Ablative fractional resurfacing (AFR) is a new laser surgery technique for resurfacing the skin, and could be a safer and more effective way to remove scars from surgery or trauma, a new study offers. Six months after treatment, women with atrophic scars showed marked improvement in texture, pigmentation, atrophy and overall appearance of their skin, according to a report published on-line in the Archives of Dermatology.
The procedure resulted in mild to moderate adverse effects and no scarring or delayed-onset hyper or hypo-pigmentation was observed, according to Elliot T. Weiss, MD, of Laser and Skin Surgery Center of New York in New York City, and colleagues. Atrophic scarring resulting from surgery or trauma is a common cosmetic problem. The depression in the skin results when dermal collagen and connective tissue production during the wound-healing process inadequately compensate for the tissue loss from the injury.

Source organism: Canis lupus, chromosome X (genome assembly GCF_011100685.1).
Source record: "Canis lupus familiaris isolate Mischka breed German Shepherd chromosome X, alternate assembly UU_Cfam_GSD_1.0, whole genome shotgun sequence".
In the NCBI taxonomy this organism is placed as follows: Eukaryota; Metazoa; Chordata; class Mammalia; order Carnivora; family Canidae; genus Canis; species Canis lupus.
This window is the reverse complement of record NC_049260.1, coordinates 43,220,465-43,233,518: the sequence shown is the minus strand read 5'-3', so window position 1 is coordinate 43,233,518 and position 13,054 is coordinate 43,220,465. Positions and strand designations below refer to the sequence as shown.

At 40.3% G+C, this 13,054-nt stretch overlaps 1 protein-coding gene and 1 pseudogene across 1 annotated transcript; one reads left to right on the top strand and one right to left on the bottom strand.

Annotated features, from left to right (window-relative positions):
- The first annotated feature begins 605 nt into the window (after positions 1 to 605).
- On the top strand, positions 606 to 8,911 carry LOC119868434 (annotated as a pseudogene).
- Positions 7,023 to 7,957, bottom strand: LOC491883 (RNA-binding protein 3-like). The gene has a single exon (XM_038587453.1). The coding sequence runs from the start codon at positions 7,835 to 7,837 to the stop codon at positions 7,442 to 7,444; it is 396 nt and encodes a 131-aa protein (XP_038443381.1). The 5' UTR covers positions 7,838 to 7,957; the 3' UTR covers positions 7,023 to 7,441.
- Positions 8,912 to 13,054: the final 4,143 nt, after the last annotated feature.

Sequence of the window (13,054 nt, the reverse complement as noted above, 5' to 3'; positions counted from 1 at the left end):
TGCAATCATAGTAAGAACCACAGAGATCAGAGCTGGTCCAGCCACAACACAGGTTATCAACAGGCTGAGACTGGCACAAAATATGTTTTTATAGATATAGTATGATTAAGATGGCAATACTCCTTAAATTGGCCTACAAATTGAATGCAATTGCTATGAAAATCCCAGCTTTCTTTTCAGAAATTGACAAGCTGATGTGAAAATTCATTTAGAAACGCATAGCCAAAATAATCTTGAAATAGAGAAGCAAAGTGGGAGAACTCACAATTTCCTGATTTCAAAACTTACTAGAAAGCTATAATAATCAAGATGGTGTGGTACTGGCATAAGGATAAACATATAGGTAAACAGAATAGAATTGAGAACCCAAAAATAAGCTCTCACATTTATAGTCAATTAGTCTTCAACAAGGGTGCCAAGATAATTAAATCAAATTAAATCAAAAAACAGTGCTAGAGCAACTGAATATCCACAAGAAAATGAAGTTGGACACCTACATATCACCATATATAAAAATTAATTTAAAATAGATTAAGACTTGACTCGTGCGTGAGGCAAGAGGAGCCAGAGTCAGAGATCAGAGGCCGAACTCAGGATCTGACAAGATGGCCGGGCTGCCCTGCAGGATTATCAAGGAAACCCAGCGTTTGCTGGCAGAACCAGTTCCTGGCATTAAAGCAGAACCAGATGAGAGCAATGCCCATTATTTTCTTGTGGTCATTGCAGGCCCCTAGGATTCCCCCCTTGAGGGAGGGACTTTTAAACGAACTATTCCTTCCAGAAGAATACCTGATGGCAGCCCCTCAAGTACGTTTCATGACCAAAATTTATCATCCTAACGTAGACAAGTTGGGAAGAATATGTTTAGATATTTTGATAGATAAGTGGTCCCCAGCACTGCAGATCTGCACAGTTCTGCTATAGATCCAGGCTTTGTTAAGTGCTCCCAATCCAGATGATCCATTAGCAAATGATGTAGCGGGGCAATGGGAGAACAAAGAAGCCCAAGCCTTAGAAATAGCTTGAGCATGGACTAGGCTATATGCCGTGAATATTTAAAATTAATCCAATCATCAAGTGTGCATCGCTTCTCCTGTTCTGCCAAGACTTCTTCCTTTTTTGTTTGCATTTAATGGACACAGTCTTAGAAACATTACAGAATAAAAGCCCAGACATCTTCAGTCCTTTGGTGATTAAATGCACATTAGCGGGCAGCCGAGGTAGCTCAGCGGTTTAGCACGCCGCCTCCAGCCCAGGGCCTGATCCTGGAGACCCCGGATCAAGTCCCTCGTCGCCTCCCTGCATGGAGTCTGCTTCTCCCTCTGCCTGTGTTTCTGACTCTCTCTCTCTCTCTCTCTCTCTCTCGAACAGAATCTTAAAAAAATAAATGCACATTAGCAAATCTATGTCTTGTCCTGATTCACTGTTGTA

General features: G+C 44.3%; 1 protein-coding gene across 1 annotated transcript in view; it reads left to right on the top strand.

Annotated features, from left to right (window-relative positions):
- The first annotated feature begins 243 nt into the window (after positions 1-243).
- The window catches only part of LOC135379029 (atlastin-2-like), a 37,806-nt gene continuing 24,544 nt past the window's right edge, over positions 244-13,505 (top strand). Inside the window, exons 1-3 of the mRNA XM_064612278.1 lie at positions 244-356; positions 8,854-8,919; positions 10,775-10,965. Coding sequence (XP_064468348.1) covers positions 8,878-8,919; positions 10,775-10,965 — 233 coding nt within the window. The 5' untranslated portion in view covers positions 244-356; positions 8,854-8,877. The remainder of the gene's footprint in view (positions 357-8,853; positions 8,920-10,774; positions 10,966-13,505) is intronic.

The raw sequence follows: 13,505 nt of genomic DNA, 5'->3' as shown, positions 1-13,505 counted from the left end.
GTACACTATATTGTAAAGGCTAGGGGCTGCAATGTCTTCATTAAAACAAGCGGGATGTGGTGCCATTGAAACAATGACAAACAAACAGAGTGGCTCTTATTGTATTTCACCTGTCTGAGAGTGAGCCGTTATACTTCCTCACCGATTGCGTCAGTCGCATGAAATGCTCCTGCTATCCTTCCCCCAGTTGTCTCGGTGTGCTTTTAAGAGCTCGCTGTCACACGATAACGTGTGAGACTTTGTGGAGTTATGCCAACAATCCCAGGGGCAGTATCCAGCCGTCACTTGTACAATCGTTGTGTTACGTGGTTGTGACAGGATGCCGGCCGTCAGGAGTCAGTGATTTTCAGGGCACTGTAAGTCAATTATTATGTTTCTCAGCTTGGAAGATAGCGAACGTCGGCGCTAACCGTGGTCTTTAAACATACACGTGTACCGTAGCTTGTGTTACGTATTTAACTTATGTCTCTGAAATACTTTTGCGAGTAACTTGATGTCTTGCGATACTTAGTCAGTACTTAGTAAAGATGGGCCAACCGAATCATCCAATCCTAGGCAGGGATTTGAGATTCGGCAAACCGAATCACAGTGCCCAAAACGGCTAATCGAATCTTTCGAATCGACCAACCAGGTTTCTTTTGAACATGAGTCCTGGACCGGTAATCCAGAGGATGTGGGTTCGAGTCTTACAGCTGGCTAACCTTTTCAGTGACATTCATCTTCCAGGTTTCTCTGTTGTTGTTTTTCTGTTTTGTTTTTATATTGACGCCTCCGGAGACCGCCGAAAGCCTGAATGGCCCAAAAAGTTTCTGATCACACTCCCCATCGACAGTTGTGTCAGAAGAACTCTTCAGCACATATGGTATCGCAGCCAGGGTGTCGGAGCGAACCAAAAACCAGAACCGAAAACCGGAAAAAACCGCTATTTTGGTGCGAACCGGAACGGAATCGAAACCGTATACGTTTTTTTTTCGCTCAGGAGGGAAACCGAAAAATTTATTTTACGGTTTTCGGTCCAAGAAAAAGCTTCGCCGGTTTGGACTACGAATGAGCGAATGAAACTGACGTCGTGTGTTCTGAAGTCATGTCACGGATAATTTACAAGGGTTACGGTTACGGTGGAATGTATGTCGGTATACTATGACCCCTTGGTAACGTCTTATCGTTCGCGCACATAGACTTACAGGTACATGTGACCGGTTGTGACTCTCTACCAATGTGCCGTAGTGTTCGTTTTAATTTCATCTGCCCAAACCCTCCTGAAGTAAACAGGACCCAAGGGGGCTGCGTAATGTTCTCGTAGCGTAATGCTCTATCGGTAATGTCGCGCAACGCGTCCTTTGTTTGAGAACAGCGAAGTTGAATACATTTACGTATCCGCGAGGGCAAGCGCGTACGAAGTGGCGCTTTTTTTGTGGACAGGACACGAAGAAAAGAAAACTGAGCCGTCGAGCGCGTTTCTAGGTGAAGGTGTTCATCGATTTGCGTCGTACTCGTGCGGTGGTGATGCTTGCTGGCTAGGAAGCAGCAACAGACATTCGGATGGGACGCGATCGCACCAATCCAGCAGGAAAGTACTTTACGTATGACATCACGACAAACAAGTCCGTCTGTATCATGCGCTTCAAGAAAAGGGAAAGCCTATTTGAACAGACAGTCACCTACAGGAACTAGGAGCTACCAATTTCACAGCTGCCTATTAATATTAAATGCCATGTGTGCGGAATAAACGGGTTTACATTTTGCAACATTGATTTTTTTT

Surgeons have used a range of ablative, non-ablative, and fractional devices to stimulate collagen growth and skin resurfacing, but the effectiveness has been mixed. Although carbon dioxide lasers have been used, the technique generates significant tissue damage, requires a longer recovery period, and carries higher risks of adverse effects like bacterial infection, scarring and discoloration.
The new system combines an ablative carbon dioxide laser with fractional photothermolysis, a technique in which light energy in a unique beam pattern is used to remove narrow columns of tissue from the skin surface. “The AFR treatment avoids widespread epidermal coagulation while generating zones of tissue ablation and thermal coagulation much deeper than those seen with traditional ablative resurfacing,” states the report.